Removal of organic contaminants from soil by high temperature (circa 900°C) incineration also destroys soil structure, removes all soil organic matter, sterilizes the soil, removes some fine particulates, alters the crystalline structure of soil clay minerals, and adds salts and alkalinity. The resulting soil ash is incapable of supporting plant life, and revegetation is usually done by covering with borrow soil material. A greenhouse experiment was conducted to determine if restoration of saline, alkaline soil incineration ash was possible by amendment with yard trimmings compost and chemical fertilizer. Ash was placed in pots (40 cm tall by 18.5 cm diam) and was mixed to depths of 15 to 30 cm with four rates of compost and NPK fertilizer. Pots were moistened to field capacity, and after two weeks were planted with birdsfoot trefoil (Lotus corniculatus) and tall fescue (Festuca arundinacea). During the 22 week experiment, pots were watered daily to meet plant needs, were leached four times by application of 4 cm of water, and were harvested four times. Seedling establishment and plant yield were measured, and chemical analysis was conducted on leachates and soil. Salinity limited plant establishment and early growth, both of which were improved by compost. Soil electrical conductance (EC) was decreased by leaching, but compost did not decrease either soil or leachate EC. Compost increased final soil organic C, and CEC which appeared to account for the large yield response to compost and a strong positive compost × fertilizer yield interaction. Compost greatly increased NO3− in the first leachates indicating a potential for groundwater contamination with application of large amounts of compost to soil ash. This experiment demonstrated that sustained plant growth could be achieved on soil incineration ash by amendment with yard trimmings compost and fertilizer.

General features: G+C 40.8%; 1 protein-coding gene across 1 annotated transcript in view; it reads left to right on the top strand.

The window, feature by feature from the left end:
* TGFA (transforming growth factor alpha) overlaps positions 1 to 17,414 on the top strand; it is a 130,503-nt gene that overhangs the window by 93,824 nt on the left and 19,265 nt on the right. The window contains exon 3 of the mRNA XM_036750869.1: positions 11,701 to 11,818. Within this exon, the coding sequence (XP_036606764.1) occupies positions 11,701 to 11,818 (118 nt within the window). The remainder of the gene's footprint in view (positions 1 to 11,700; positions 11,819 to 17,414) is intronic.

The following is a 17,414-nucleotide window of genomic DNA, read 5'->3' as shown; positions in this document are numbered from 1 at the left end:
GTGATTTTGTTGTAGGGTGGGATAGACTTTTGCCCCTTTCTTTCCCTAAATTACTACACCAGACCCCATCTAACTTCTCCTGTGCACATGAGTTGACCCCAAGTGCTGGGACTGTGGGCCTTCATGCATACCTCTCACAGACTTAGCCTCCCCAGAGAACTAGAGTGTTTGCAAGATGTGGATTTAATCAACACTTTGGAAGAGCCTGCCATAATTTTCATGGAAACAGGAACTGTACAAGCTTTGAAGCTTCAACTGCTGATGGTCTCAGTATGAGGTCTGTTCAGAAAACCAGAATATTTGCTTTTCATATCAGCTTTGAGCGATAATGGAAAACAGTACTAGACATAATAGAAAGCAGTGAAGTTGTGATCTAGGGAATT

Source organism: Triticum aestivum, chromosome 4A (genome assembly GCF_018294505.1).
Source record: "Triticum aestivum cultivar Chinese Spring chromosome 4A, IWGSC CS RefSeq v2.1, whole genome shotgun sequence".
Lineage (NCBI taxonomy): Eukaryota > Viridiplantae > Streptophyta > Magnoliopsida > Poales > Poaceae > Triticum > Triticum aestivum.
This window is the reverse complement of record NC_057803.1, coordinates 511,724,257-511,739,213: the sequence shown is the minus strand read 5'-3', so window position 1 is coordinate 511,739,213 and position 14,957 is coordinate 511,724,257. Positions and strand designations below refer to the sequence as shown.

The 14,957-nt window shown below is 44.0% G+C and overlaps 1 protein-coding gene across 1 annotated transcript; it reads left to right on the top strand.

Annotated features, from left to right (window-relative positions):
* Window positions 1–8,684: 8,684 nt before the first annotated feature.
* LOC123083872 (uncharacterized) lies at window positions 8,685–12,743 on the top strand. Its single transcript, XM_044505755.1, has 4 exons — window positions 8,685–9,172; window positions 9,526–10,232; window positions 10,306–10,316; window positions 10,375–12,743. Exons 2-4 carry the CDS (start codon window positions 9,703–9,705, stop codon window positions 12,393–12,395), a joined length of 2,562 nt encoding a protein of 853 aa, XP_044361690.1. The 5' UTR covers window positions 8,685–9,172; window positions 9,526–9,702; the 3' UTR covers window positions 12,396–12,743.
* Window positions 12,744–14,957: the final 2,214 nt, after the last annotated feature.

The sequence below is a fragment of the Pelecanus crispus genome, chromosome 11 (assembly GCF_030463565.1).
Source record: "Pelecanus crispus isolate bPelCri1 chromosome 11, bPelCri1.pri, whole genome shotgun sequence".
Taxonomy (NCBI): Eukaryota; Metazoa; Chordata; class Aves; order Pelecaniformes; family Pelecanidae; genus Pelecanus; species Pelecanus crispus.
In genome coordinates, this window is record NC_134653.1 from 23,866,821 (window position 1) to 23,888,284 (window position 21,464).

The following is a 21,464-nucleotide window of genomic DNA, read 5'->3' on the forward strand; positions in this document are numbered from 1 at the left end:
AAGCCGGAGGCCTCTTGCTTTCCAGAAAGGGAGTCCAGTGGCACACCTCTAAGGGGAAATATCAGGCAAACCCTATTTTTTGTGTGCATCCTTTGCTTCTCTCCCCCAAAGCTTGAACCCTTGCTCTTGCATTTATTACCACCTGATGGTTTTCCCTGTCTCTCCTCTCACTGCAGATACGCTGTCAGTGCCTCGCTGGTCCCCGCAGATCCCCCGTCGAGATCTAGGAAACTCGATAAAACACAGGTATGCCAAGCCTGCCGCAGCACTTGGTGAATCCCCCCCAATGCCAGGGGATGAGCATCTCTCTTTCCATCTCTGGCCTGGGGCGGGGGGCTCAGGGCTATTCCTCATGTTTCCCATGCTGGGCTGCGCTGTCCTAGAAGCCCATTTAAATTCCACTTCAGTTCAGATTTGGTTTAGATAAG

All Science Journal Classification (ASJC) codes
- Waste Management and Disposal
- Soil Science